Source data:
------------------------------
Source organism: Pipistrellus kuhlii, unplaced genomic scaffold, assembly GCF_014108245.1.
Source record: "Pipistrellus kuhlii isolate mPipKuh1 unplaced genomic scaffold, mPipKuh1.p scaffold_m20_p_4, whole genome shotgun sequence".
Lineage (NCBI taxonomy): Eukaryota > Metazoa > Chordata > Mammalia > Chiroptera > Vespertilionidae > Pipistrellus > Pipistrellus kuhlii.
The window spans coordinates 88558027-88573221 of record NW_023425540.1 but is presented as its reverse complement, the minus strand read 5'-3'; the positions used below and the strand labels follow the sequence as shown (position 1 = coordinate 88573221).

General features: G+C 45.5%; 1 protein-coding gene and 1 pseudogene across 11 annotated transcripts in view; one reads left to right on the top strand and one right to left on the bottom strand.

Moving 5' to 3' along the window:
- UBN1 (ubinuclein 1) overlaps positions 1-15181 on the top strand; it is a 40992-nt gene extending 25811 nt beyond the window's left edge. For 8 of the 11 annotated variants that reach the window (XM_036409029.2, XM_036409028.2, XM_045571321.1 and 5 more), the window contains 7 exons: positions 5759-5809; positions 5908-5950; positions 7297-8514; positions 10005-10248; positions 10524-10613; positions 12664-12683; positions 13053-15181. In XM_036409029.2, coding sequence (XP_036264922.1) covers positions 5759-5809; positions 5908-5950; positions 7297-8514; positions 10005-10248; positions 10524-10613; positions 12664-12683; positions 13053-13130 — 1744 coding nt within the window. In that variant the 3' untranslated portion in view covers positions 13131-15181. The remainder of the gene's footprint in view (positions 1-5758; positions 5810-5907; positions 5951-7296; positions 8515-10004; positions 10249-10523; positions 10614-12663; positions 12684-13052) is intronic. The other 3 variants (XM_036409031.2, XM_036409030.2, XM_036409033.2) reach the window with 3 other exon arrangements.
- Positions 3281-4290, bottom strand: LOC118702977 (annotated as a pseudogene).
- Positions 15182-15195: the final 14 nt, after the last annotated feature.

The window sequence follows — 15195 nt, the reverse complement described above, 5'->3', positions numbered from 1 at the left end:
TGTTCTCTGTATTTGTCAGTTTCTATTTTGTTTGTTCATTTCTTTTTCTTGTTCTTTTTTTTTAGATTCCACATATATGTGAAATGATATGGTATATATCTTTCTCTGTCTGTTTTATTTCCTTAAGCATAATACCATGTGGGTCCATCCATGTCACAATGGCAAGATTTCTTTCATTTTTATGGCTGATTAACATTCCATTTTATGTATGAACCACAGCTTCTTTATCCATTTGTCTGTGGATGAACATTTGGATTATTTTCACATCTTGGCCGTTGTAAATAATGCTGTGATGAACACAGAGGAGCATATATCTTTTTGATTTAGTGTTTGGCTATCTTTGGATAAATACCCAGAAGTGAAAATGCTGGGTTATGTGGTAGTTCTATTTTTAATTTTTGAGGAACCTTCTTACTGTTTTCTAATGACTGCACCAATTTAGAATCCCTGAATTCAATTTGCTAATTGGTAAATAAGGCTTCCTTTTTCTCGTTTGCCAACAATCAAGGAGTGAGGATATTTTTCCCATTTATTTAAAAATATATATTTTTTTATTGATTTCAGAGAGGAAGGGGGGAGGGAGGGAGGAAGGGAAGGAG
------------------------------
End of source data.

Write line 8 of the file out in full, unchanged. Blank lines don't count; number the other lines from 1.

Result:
- Positions 3281-4290, bottom strand: LOC118702977 (annotated as a pseudogene).